MADRID, Dec 21 (Reuters) - Jose Mourinho has returned Real Madrid to the summit of world soccer but the combative and controversial Portuguese's negative impact on the club's image risks leaving behind a damaging legacy should his project come off the rails.
President Florentino Perez, the Spanish construction magnate who lured Mourinho from Inter Milan at huge expense in 2010, has gambled everything on the former Porto and Chelsea manager in his obsessive pursuit of sporting success and the 10th European crown that has eluded Real since 2002.
However, an erratic start to their latest campaign suggests the La Liga club may not immediately be able to build on last term's success, when Real ended the three-year grip of arch- rivals Barcelona on the Spanish title and narrowly missed out on a place in the Champions League final.
They are 13 points behind Barca in La Liga, are 2-1 down after the first leg of their King's Cup last-16 tie against Celta Vigo and face a Champions League last-16 clash with 2008 winners Manchester United after finishing second in their group behind German champions Borussia Dortmund.
Appointed sporting manager as well as first-team coach, an unusual step for a club in Spain where the power of Mourinho's counterparts is significantly more limited, he has ultimate responsibility for the development of the Real product, according to marketing experts.
A successful marketing strategy primarily requires success on the pitch but it should also promote an image of the club that is acceptable to existing fans and will encourage more to invest their time and money.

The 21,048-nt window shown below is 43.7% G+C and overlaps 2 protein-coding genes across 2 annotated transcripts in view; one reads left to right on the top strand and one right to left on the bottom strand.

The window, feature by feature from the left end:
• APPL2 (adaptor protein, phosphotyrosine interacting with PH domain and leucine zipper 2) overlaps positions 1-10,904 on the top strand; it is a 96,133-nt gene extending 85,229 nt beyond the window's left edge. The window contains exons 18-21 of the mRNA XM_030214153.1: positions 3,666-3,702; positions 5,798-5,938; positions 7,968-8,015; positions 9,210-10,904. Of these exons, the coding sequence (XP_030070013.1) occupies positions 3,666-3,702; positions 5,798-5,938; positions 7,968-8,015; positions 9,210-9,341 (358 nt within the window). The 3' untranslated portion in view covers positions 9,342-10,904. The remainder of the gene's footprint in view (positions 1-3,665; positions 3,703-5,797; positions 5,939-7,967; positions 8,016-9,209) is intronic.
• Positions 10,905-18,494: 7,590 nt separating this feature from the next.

Mourinho, who will be 50 next month, has partly succeeded on the first measure, and winning the Champions League would make that success more complete, but has failed on the second, the experts said.
He has alienated a section of Real's more traditional supporters, who have whistled him at the club's giant Bernabeu arena, while gaining hero status among the "Ultras Sur", a group known for their extreme right-wing views.
If he decided to jump ship before his contract expires in 2016 without winning more silverware his successor would be taking on a poisoned chalice and Mourinho's stint at Real would be remembered for all the wrong reasons.
Those included sneaking up behind Tito Vilanova, then assistant Barca coach, during a pitchside brawl and poking a finger into his eye, continual complaints about refereeing bias, ugly clashes with journalists and Real officials and dark hints that Barca get favourable treatment from UEFA.
"From the point of view of sporting success, so far the objectives are being achieved," Carlos Gracia de Castro, a board member of the Spanish Marketing Association, told Reuters.
"He has been the architect, along with the man who hired him, of challenging, and winning titles from the best FC Barcelona team in history," added Gracia de Castro, who is also a director general of Havas Sports and Entertainment, which lists Real sponsor Adidas among its clients.